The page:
This year, best friends Sophie and Agatha are about to discover where all the lost children go: the fabled School for Good & Evil, where ordinary boys and girls are trained to be fairy tale heroes and villains. As the most beautiful girl in Gavaldon, Sophie has dreamed of being kidnapped into an enchanted world her whole life. With her pink dresses, glass slippers, and devotion to good deeds, she knows she’ll earn top marks at the School for Good and graduate a storybook princess. Meanwhile Agatha, with her shapeless black frocks, wicked pet cat, and dislike of nearly everyone, seems a natural fit for the School for Evil.
But when the two girls are swept into the Endless Woods, they find their fortunes reversed—Sophie’s dumped in the School for Evil to take Uglification, Death Curses, and Henchmen Training, while Agatha finds herself in the School For Good, thrust amongst handsome princes and fair maidens for classes in Princess Etiquette and Animal Communication.. But what if the mistake is actually the first clue to discovering who Sophie and Agatha really are…?
Oh books with pretty covers, what a siren song you sing to me from your lofty bookshelves. Without a doubt, the cover of The School for Good and Evil was why I picked this book up, granted the premise is what put it in my pile of books to buy on that visit, but I'd be lying if I told you it didn't end up trumping several books I'd been thinking I would buy when I got there. The reason I bring this up is because it's a moment when marketing and content marry really nicely in a Middle Grade book, and with all the continual bru-ha-ha online about cover changes due to marketing I think it's important to say that this book is very effective. Beautiful cover art, the rough page cuts and the interior illustrations are exactly what is called for by the contents of the story. I'll be crushed if I now find out that in broad sales it wasn't successful.
A classic fairy tale, with both the creepiness, questionable "happy" ending and more than the normal quota of princes, princesses and castles, The School for Good and Evil is the kind of book I look forward to sharing with my own daughter when she's old enough. It's fast paced, has an excellent story arc and it's thoroughly enjoyable, but better yet, it has intriguing and important things to say about loyalty, friendship, beauty, and yes, good and evil.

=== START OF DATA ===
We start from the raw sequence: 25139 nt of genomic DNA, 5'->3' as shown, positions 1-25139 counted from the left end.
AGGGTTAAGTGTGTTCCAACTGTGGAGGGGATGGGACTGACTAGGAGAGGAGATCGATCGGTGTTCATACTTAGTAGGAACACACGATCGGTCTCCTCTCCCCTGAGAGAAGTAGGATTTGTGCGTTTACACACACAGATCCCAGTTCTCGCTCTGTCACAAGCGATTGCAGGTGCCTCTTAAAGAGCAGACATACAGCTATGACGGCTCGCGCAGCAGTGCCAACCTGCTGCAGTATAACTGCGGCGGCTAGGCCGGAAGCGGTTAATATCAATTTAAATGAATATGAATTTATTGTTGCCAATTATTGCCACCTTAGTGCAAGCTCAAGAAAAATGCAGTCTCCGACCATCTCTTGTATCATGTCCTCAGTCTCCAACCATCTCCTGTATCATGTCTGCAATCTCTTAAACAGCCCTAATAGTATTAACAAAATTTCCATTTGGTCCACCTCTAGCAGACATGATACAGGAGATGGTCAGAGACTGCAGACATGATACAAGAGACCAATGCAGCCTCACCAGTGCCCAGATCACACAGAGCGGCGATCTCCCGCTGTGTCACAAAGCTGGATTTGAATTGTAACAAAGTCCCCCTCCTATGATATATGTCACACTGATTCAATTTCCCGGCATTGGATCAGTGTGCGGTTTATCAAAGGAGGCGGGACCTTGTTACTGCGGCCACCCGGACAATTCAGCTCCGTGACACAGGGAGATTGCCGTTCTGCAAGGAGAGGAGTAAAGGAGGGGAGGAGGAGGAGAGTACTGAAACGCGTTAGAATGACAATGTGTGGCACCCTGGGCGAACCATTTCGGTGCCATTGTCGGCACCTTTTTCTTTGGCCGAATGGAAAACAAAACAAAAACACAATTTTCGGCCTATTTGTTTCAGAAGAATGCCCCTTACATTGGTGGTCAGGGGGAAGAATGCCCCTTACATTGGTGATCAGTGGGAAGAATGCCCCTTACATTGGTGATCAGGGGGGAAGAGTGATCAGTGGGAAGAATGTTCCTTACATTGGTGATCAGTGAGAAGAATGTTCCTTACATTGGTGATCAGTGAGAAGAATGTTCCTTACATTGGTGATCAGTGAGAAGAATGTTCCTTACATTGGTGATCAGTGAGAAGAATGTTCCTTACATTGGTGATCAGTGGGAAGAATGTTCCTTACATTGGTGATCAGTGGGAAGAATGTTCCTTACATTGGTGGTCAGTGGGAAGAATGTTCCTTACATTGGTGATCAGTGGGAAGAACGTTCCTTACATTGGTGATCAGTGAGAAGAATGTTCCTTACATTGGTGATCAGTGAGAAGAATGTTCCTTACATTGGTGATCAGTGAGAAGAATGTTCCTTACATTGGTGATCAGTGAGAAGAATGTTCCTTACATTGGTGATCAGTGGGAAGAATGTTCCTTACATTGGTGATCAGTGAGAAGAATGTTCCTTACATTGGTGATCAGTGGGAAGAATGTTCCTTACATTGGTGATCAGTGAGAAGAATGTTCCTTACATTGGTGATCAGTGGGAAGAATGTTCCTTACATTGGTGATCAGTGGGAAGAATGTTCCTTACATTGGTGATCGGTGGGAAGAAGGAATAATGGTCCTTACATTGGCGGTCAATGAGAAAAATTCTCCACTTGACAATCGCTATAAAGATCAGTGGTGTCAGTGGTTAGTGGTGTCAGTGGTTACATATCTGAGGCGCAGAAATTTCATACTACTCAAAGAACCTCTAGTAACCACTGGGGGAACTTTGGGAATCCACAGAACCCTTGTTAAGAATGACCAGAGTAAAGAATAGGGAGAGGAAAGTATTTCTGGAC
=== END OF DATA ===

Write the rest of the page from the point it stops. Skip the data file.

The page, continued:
One of the comments I have often said to people when I've talked about Code Name Verity is that it's a love story, but of two friends. I point this out because it's a real rarity in YA. Less of a rarity in MG, it's still rarely done so well as in The School for Good and Evil, but Sophie and Agatha get a true friendship love story, which in the end, is the real classic experience for young girls. But I also think it's a great thing to highlight, especially the way Chainani does, where the friendship trumps any romance. I often worry we're instilling the hunt for "true love" way to early in children, that we have to teach them to be good friends before we can teach them to find romance, god knows YA has become riddled with love stories, to the detriment of us all.
I also greatly appreciated the complexity of Chainani's plot, it had several layers to it's story of good and evil, to the point where I think it would do well with a couple of re-reads, where the reader can eke a bit more out of the story each time. The darkness of the School for Evil is a given, but the real surprise here is how dark the School for Good could be as well. Trying to sus out who's the bad guy was not a straight up thing, and the story left you with a lot to think about.
Think of the classic, somewhat morbid fairytale tellings, throw in a dash of Harry Potter whimsy and then give it some Lemony Snicket snark and dark humor and you'll have an idea of what Chainani has put together. A really one of a kind MG read, I think it would appeal to both boys and girls even though the protagonists are both girls.
The School for Good and Evil, by Soman Chainani
Published by Harper Collins, May 14th 2013